What is a cultural legacy, in Malcolm Gladwell’s Outliers? Why does our culture from centuries ago leave a legacy that continues to affect us today? Learn the foundations of cultural legacy here.
A cultural legacy is the inheritance of cultural traits that influence our success or failure. They are often determined by cultural practices from centuries ago that have been passed down through each generation. Acknowledging the weaknesses of our cultural legacy enables us to make positive changes that increase our chances at success.
For example, the safest airlines are often those from countries whose cultures do not value strict societal hierarchies.
- Plane crashes are more common in airlines from countries that value strict hierarchies. This cultural norm creates communication barriers, which prevent co-pilots from speaking up and challenging the authority of the pilot. This is a problem if the co-pilot notices that something is wrong, but can’t communicate this effectively to the pilot.
- Korean Air addressed a pattern of plane crashes resulting from culturally-driven communication difficulties by changing their language of communication and training subordinates to take a more active and assertive role in their position.
Talent is important, but talent alone can only take you so far. We need to be able to develop our talent, and while our work ethic may be part of our personalities, it is also influenced by our cultural legacy.
The cultures of our ancestors (even the aspects we no longer practice or ascribe to) influence our present-day behaviors.
Cultural Legacy Examples
Chapter 5 looked at the way Joe Flom’s Jewish culture provided him with several opportunities that paved his way to extraordinary success. Part Two takes an even deeper dive into the ways the legacies of our cultures foster or impede our success.
Gladwell looks at four distinct cultural legacies: the culture of honor in the American South, the culture of deference in Korea, the culture of hard work in Asian countries, and the challenge to the culture of western education at KIPP schools. Each example of cultural legacy shows that it matters where you’re from—not only geographically but also culturally.
In the case of Joe Flom, cultural legacy was a source of strength. But culturally legacies can also be a source of weakness.
We don’t like to call cultures out on their weaknesses—it feels too much like stereotyping.
But not acknowledging these cultural weaknesses from cultural legacies is dangerous. One that can be dangerous in certain situations is a high “power distance.”
Challenging Cultural Legacy: KIPP Academy
KIPP Academy in the South Bronx is an experimental, public middle school with an astonishing track record. It produces many, many outliers in low-income, underserved communities by creating opportunities for success. KIPP is now a nation-wide school network.
What Makes the KIPP Kids Outliers?
While only 16% of middle school students in the South Bronx are performing at or above their grade level, seventh-grade KIPP students are already learning high school algebra. By eighth grade, 84% of KIPP students are performing at or above their grade level.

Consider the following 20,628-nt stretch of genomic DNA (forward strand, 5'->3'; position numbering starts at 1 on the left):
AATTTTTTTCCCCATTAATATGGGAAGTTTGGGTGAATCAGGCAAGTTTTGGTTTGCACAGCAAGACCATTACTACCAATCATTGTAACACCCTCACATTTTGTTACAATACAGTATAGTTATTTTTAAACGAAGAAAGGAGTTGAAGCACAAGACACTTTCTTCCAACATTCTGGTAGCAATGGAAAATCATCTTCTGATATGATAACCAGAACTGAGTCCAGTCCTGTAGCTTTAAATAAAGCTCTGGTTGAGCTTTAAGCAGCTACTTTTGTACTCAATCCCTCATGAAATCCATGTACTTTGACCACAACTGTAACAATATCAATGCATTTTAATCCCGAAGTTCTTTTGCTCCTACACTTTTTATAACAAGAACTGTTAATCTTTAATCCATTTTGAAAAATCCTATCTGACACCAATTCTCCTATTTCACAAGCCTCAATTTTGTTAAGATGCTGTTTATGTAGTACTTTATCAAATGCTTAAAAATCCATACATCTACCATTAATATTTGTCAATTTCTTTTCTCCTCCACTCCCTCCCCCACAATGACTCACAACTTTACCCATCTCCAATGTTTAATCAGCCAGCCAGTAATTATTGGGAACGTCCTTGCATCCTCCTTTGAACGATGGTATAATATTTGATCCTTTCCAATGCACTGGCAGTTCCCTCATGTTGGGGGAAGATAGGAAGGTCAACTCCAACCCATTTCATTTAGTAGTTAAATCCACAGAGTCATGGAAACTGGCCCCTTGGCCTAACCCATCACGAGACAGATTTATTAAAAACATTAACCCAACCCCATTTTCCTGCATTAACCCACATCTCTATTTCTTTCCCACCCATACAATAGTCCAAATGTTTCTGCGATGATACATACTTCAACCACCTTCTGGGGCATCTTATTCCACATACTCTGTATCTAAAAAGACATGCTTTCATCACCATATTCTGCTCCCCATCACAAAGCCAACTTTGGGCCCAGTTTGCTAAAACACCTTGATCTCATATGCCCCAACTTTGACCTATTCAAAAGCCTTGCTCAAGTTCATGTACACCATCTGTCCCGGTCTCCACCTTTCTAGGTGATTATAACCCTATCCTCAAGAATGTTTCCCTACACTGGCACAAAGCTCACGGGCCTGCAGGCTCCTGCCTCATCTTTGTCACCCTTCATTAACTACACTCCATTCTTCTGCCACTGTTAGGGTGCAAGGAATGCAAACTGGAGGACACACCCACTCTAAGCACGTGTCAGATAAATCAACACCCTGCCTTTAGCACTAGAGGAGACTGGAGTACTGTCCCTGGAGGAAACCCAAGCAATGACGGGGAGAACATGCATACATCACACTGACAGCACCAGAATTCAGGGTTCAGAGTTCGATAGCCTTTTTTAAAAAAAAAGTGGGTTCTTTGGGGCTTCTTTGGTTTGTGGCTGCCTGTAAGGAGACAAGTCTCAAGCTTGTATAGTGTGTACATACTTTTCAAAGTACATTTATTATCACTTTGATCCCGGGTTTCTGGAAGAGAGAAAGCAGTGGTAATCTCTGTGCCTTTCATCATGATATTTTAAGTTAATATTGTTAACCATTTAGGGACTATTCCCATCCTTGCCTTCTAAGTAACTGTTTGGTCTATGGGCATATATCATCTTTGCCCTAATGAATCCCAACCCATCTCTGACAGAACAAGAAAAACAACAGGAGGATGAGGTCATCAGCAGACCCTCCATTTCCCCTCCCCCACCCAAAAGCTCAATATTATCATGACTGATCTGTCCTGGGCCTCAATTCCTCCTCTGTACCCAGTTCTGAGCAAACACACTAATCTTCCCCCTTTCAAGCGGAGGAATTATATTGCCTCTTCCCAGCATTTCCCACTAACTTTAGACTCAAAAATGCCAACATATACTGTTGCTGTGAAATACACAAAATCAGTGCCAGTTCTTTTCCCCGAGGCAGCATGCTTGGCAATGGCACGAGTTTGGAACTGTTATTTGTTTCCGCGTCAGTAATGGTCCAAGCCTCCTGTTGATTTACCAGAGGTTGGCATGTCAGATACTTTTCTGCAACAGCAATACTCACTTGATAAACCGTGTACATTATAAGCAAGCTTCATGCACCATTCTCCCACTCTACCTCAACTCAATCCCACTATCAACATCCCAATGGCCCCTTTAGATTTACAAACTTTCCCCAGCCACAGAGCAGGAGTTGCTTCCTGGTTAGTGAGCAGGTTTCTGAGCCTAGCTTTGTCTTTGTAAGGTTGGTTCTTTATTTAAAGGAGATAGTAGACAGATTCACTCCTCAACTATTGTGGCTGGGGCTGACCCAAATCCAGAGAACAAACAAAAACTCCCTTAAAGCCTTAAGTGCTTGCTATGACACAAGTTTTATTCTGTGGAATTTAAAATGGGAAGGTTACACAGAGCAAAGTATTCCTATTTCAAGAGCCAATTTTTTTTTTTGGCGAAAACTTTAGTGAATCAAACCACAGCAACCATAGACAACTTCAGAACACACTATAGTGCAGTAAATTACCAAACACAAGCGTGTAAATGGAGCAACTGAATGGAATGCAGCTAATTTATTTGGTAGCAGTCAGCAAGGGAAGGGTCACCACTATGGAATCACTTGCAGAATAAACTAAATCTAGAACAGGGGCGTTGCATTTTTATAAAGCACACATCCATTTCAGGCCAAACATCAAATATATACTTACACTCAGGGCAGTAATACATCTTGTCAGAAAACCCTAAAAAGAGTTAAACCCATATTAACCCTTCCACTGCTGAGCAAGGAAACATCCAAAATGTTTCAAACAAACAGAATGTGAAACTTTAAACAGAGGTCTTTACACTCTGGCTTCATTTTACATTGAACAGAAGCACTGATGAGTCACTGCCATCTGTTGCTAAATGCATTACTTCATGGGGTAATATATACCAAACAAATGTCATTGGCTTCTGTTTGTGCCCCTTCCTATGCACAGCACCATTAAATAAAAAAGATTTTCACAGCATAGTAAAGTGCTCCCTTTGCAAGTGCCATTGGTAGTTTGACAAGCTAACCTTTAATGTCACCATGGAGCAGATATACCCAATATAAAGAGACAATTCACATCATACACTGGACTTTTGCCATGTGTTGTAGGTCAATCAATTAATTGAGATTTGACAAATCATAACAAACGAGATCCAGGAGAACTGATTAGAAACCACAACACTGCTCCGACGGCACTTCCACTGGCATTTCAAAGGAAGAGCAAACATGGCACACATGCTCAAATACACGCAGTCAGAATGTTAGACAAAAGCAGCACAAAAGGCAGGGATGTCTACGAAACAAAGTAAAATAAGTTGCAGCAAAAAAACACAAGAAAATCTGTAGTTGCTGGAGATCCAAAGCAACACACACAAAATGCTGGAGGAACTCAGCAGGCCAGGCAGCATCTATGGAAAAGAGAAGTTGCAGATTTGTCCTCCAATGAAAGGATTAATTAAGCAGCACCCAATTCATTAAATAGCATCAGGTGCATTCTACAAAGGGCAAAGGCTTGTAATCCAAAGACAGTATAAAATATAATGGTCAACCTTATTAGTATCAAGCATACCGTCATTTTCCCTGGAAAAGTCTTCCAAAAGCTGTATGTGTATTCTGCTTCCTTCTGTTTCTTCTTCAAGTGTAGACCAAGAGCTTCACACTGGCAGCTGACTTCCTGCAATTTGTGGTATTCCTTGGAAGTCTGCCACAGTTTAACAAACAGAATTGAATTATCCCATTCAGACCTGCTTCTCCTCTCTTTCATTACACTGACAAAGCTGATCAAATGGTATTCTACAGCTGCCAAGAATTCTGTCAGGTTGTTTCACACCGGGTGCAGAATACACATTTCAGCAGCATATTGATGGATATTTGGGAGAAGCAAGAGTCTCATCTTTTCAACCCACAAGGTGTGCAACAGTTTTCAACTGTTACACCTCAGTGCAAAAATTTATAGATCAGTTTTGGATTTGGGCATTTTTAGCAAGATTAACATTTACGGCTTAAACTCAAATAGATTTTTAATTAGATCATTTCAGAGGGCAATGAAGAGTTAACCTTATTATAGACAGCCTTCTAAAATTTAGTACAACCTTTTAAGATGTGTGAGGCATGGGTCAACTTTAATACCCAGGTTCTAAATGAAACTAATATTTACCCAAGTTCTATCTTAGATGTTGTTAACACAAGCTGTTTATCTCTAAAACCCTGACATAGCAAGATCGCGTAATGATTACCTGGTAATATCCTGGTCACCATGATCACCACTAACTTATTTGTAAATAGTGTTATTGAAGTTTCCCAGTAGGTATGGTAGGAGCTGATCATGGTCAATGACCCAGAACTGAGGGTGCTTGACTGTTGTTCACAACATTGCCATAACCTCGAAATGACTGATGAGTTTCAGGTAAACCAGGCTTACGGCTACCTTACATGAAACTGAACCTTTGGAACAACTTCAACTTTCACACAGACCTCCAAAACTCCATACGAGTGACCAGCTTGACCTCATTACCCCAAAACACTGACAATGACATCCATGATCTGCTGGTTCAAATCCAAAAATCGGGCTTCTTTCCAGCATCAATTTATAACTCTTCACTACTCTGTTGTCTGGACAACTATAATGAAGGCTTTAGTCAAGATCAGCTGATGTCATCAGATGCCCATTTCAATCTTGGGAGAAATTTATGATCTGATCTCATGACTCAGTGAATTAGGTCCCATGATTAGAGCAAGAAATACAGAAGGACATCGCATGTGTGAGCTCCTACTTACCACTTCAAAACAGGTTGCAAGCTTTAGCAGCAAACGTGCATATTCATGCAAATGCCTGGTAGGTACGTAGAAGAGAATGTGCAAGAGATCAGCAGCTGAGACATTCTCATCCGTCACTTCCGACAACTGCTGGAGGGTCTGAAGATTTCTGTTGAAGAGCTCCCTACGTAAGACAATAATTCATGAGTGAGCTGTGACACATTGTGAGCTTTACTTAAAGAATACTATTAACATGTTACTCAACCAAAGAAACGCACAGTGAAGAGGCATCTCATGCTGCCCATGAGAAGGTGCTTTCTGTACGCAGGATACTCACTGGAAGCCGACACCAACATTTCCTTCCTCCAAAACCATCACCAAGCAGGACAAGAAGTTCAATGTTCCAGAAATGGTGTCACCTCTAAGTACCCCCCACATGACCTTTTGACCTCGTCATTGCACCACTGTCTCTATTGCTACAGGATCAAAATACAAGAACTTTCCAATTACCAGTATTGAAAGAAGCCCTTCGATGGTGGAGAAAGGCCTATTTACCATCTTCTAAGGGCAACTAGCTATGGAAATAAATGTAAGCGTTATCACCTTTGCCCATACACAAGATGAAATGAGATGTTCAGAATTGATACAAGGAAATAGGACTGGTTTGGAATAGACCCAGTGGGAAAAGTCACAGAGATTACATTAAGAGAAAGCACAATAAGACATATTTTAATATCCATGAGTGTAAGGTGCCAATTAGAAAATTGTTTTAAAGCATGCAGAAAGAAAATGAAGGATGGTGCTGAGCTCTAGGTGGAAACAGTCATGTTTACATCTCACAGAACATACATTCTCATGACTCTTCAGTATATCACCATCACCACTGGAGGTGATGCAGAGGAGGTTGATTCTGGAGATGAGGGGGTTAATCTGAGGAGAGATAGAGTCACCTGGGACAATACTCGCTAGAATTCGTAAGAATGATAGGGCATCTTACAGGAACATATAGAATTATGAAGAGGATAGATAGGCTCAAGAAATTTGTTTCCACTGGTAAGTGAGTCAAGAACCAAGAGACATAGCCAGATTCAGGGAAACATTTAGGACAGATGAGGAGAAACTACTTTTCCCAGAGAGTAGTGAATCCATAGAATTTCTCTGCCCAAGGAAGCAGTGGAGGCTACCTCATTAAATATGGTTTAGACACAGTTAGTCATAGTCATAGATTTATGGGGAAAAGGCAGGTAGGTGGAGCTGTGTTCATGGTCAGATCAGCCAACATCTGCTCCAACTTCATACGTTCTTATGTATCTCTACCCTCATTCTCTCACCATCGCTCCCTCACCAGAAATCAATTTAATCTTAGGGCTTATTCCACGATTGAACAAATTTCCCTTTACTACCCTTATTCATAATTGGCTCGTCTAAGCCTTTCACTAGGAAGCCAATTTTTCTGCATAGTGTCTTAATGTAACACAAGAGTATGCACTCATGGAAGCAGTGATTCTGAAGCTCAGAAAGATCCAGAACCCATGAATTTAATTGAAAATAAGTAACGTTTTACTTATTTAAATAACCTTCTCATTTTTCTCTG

What is the Secret to KIPP’s Success?
More time. Students attend school for longer periods of time both over the course of a day and over the course of the school year. We’ll see how this challenges cultural legacy later.
The KIPP school year extends into summer, and all students attend school from 7:45 am to 5:00 pm. Many students participate in extracurricular activities until 7:00 pm. This works out to a school day that contains 50-60% more learning time than a day at a traditional public school.
Extended time for learning allows for a more relaxed atmosphere in which students can question and struggle their way through problems at their own pace. Opportunities like this make school work meaningful.
The Cultural Legacy of Limited Class Time
A school structured like KIPP is a challenge to the American cultural legacy of the summer break. The American public school system was born out of an effort in the late 1800’s to reform a very haphazard collection of one-room school houses and overcrowded classrooms.
Early educators were concerned about the effects of providing too much schooling. They believed that “over-study” could lead to insanity, so they shortened the school day, eliminated Saturday classes, and developed the idea of a summer vacation.
(This prescribed alternation of periods of work and rest mirrors the work patterns of European farmers. 19th-century education reformers did not benefit from the cultural legacy of diligence.)
A Johns Hopkins study has demonstrated that math and reading scores of poor students drop over the summer while scores among wealthy students increase. This trend compounds over time.
Over the course of the school year, however, poorer students “outlearn” the wealthier students. Continuing school into the summer break enables students from poorer families to continue to learn rather than fall behind their wealthier peers. By extending learning time (and therefore opportunities), KIPP fights back against the cultural legacy that tells us that rest is more important to our ultimate success than diligence.
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- What makes some people outliers, and most others not
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- Why Asians are good at math, and other curiosities of culture